GLOCOM Platform
debates Media Reviews Tech Reviews Special Topics Books and Journals
Summary Page
Search with Google
Home > Books & Journals > Journal Abstracts Last Updated: 14:23 03/09/2007
Journal Abstracts #256: November 13, 2006

Japanese Studies

Journal Name: Japanese Studies: May 2006, Vol. 26, No. 1
ISSN: 1037-1397 (Paper), 1469-9338 (Online)


Nojima Yasuzō's primitivist eye: 'Nude' and 'Natural' in early Japanese art photography (pp47-68)
Philip Charrier (University of Regina)
This reading of Nojima Yasuzō's nudes explores the relationship between aesthetic form and cultural context in works of pictorialist photography that have attained exalted status in Japan. It argues that Nojima's unconventionally 'straight' and unidealized images of women of more 'ordinary' appearance exoticize the supposed rawness and vitality of the lower class Japanese woman in a manner consistent with broader primitivist fantasies in circulation in Taishō and early Shōwa society. The article shows that Nojima's formal and intellectual influences included modernist yōga, French Impressionist and Postimpressionist art, and mingei, but argues that these only served as starting points in the invention of a subject and visual style that are unique in pre-1945 art photography. Nojima's unusual—and somewhat ambiguous—emphasis upon the subjectivity of the 'nude' sitter is given particular attention in the analysis. It concludes by comparing this approach to that of contemporary Japanese photographer Araki Nobuyoshi.

Girls and the unconscious in Murakami Haruki's Kafka on the Shore (pp69-79)
Maria Flutsch (University of Tasmania)
Murakami's 2002 novel, Umibe no Kafka (translated by Philip Gabriel and published as Kafka on the Shore, 2005), is a psychoanalytical interrogation of the mind of a young, deeply disturbed patricide whose Oedipal crisis culminates in a descent to the pre-Oedipal, Kristevan 'semiotic' level of the unconscious in order to begin the healing process. This paper draws on psychoanalytic literary criticism along Kristevan lines in its focus on the young women in Kafka on the Shore, who, as in many of Murakami's novels, play important roles in the male protagonist's progress. Sakura comfortably belongs to the outside world ruled by the symbolic order, and her presence, along with the other strongly heterosexual character, Sada, provide the outer frame for Kafka's inner journey. The androgynous, uncannily insightful Ōshima, on the other hand, plays a central role in shaping Kafka's progress in his liminal journey towards psycho-sexual health, and is well served by a Kristevan analysis. However, both the liminal stage and the mainstream, 'real' space are dominated by a rather old-fashioned, Lacanian view of heterosexuality as the normal subjectivity, focusing on the male, homogeneous body as the ideal, limiting the applicability of the Kristevan approach.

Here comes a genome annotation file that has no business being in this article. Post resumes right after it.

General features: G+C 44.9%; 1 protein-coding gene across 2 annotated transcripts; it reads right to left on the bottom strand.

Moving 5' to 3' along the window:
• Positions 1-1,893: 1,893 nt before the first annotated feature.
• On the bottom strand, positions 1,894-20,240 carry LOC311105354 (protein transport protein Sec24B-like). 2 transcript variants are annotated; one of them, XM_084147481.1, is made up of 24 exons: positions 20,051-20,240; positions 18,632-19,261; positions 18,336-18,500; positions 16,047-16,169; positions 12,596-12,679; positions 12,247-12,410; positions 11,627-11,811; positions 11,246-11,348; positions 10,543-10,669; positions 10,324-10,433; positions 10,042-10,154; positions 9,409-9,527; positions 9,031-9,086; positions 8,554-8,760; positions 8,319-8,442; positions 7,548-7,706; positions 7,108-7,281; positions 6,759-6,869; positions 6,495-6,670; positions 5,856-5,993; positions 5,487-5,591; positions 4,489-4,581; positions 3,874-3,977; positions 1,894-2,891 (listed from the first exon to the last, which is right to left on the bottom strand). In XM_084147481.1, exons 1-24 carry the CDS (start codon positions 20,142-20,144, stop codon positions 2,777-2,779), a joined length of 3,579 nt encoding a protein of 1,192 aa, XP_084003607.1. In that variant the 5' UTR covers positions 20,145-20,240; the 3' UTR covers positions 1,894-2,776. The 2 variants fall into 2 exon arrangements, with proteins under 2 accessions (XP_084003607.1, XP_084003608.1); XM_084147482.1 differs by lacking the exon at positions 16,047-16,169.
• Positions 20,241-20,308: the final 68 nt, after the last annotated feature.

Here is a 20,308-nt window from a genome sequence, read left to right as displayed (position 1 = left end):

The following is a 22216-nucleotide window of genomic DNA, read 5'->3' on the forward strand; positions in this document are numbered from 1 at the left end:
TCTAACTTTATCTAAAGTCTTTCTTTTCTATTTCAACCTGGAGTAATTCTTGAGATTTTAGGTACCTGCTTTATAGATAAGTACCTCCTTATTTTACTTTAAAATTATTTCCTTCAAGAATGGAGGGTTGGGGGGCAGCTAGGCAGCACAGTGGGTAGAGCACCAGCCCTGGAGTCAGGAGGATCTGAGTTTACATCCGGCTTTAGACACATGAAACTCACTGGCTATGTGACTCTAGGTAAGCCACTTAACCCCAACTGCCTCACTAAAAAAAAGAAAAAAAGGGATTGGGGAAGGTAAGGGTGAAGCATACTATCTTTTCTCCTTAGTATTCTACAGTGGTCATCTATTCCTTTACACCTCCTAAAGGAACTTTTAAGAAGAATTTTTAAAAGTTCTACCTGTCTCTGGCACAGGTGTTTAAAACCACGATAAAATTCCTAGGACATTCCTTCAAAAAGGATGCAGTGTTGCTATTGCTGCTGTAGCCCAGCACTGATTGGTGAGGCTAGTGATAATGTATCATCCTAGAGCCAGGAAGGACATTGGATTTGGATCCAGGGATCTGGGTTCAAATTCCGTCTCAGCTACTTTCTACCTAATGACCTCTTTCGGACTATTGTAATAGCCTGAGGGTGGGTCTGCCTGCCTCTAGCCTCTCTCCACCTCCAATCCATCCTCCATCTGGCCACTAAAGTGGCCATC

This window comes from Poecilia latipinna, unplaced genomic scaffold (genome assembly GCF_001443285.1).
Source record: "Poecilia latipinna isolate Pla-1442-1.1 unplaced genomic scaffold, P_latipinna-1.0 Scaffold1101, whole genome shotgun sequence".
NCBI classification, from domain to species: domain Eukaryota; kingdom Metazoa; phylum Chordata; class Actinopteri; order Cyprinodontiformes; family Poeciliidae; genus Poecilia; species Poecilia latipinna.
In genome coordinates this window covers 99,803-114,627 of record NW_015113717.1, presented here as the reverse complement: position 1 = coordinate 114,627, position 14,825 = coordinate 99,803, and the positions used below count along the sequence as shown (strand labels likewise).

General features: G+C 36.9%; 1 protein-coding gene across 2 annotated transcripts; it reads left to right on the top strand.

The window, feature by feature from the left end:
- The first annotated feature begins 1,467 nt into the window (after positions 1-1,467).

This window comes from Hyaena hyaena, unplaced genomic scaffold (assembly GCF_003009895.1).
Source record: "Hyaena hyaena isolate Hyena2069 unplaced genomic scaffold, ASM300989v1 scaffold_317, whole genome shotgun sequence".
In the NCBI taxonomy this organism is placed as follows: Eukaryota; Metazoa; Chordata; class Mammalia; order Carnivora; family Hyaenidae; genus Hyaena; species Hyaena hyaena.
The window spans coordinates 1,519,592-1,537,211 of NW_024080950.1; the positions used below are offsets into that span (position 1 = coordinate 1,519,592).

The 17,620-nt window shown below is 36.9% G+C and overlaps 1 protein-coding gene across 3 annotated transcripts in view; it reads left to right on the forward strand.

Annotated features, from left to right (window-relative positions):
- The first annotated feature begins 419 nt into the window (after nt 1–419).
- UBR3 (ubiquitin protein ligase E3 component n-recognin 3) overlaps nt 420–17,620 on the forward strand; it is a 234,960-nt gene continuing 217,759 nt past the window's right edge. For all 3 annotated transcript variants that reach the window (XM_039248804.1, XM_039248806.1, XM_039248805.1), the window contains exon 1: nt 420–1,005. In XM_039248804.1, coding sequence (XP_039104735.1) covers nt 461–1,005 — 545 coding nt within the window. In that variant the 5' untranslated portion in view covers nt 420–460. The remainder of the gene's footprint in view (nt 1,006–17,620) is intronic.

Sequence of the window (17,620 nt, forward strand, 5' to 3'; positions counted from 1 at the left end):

Antarctica in the San Francisco peace treaty (pp81-97)
Kimie Hara (University of Waterloo, Ontario)
This article examines the San Francisco Peace Treaty of 1951 and its repercussions on modern international relations. In particular, it focuses on the clause in the Treaty which forced Japan to renounce its claim to Antarctica, together with a number of territories in the Asia-Pacific. Carefully tracing the history of the Treaty, the article shows how its earlier drafts and especially the clause in question were shaped by the political context in which the document was forged. Along the way, it identifies the key players in the Treaty's formulation and the reasons for their respective positions on the renunciative clause.

Reporting the 'comfort women' issue, 1991–1992: Japan's contested war memories in the national press (pp99-112)
Philip Seaton (Hokkaido University)
This paper analyses the nature of war-related reporting in Japanese newspapers through a survey of how the quality national newspapers reported the eruption of the 'comfort women' issue in 1991–1992. It challenges the widespread assumption about the 'homogeneity' of the Japanese press, which is based in critiques of press clubs, and illustrates how Japanese newspapers have developed distinct ideological positions in war-related reporting. The paper also clarifies the contested nature of Japanese war memories, some of the key features of that contestation and the pivotal role that the 'comfort women' and gender issues have assumed in contemporary Japanese war discourses.

(This journal is available online at:
Posted with permission from the publisher.

Copyright © Japanese Institute of Global Communications